Florinsky, I.V., 2016. Digital Terrain Analysis in Soil Science and Geology

2nd revised edition

Elsevier / Academic Press, Amsterdam, 486 p.

ISBN 978-0-12-804632-6

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This is a revised edition of the book on the theory, methods, and applications of digital terrain analysis in the context of multiscale problems of soil science and geology. The content of the book is based on long-standing, interdisciplinary research of the author.


The book is divided into three parts.


Part I represents main concepts, principles, and methods of digital terrain modeling. In Chapter 1, there is a brief historical overview of the progress of geomorphometry and digital terrain analysis in the context of soil and geological studies. Chapter 2 discusses the basic notions of digital terrain modeling: the concept of the topographic surface; five main groups of morphometric variables (local, non-local, solar, and combined attributes, and structural lines); and key landform classifications. Chapter 3 concerns techniques to produce digital elevation models (DEMs), main types of DEM grids, issues of DEM resolution including the sampling theorem and its sequences, as well as interpolation approaches. Chapter 4 deals with calculation of morphometric variables on plane and spheroidal regular grids. Chapter 5 investigates the problem of errors and accuracy of digital terrain models (DTMs). Chapter 6 considers DTM decomposition, denoising, and generalization. Chapter 7 presents a universal spectral analytical method based on high-order orthogonal expansions using the Chebyshev polynomials of the first kind with the subsequent Fejér summation. Chapter 8 examines peculiarities of DTM visualization.


Part II discusses various aspects of the use of digital terrain analysis in soil science. Chapter 9 probes into the main regularities in the influence of topography on spatial distribution of soil properties. Chapter 10 concerns determination of the adequate grid spacing for DTM-based soil studies. Chapter 11 looks at predictive soil mapping, a growing branch of soil science. Chapter 12 presents two case studies on DTM-based analysis of relationships between topography and soil.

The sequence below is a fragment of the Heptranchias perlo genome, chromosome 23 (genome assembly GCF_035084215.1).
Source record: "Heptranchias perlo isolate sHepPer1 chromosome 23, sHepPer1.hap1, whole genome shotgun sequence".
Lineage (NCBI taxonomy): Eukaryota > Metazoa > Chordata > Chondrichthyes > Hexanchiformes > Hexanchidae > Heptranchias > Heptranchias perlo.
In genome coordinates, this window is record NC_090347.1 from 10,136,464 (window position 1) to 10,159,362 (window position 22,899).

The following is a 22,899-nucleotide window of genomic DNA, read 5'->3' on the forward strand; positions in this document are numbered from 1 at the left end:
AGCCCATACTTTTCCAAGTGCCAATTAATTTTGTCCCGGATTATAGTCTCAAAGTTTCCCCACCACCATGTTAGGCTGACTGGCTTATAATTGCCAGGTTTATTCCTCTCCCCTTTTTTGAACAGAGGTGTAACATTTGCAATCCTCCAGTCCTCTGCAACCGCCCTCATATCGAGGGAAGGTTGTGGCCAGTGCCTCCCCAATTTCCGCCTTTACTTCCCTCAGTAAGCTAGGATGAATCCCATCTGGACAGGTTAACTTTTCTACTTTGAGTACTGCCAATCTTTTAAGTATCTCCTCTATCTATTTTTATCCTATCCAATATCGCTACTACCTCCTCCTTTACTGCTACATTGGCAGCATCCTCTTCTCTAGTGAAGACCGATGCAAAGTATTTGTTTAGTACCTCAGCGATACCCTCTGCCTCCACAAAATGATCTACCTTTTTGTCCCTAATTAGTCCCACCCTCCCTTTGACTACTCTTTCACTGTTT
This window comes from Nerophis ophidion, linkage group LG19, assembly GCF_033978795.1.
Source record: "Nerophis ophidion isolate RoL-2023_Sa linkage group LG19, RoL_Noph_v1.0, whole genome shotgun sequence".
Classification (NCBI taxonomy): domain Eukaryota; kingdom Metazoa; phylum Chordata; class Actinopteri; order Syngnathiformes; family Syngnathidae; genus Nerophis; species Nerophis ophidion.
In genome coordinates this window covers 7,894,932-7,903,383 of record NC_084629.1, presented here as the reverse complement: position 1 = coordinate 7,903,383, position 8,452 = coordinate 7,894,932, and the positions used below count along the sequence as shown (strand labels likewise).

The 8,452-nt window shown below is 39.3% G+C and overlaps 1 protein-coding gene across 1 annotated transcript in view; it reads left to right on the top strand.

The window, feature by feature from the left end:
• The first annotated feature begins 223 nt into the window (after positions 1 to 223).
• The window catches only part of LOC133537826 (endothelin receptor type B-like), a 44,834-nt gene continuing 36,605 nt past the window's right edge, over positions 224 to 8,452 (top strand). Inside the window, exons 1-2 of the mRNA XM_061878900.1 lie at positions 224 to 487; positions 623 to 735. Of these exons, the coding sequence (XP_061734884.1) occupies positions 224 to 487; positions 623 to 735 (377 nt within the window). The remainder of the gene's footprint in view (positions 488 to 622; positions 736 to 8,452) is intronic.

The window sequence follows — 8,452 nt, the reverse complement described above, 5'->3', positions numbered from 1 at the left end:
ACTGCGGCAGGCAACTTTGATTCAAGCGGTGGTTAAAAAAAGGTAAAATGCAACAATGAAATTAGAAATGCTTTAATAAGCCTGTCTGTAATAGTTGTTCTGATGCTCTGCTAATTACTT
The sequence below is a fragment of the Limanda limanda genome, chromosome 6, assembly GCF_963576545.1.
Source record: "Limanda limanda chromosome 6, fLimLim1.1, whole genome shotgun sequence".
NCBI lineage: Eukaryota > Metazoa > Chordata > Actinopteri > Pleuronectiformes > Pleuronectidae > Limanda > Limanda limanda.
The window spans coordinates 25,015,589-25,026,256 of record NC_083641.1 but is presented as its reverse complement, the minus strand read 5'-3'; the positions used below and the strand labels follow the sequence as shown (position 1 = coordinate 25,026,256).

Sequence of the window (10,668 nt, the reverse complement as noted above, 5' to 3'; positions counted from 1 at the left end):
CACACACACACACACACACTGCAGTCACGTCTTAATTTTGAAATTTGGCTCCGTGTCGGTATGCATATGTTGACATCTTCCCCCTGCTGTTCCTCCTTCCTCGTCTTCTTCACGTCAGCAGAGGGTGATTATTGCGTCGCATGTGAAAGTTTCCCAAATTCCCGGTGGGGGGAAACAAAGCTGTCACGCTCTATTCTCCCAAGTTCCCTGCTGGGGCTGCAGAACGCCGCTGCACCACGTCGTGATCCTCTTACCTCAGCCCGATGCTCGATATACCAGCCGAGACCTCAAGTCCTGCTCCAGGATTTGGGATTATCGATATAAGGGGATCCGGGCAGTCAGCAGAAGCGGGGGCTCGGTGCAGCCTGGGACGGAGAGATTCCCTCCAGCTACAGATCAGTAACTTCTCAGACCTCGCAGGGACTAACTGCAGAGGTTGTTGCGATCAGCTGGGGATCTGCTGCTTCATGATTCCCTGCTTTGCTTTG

Part III looks at applications of digital terrain modeling in geology. Chapter 13 probes into applications of data on curvatures of the land and stratigraphic surfaces in research of folds and folding processes. Chapter 14 concerns revealing and classification of topographically expressed lineaments and faults. Chapter 15 looks at relationships between zones of flow accumulation and natural phenomena a priori associated with fault intersections. Chapter 16 examines a hypothesis on tectonically and topographically expressed, global helical structures using spheroidal digital terrain modeling of the Earth, Mars, Venus, and the Moon.


Chapter 17 concludes the book summarizing its main themes. Appendix A briefly describes the software LandLord intended for digital terrain analysis.


The book is addressed to geomorphometrists, soil scientists, geologists, geoscientists, geomorphologists, geographers, and GIS scientists (at scholar, lecturer, and postgraduate student levels, with mathematical skills). This book is also intended for the GIS professionals in industry and research laboratories focusing on geoscientific and soil research.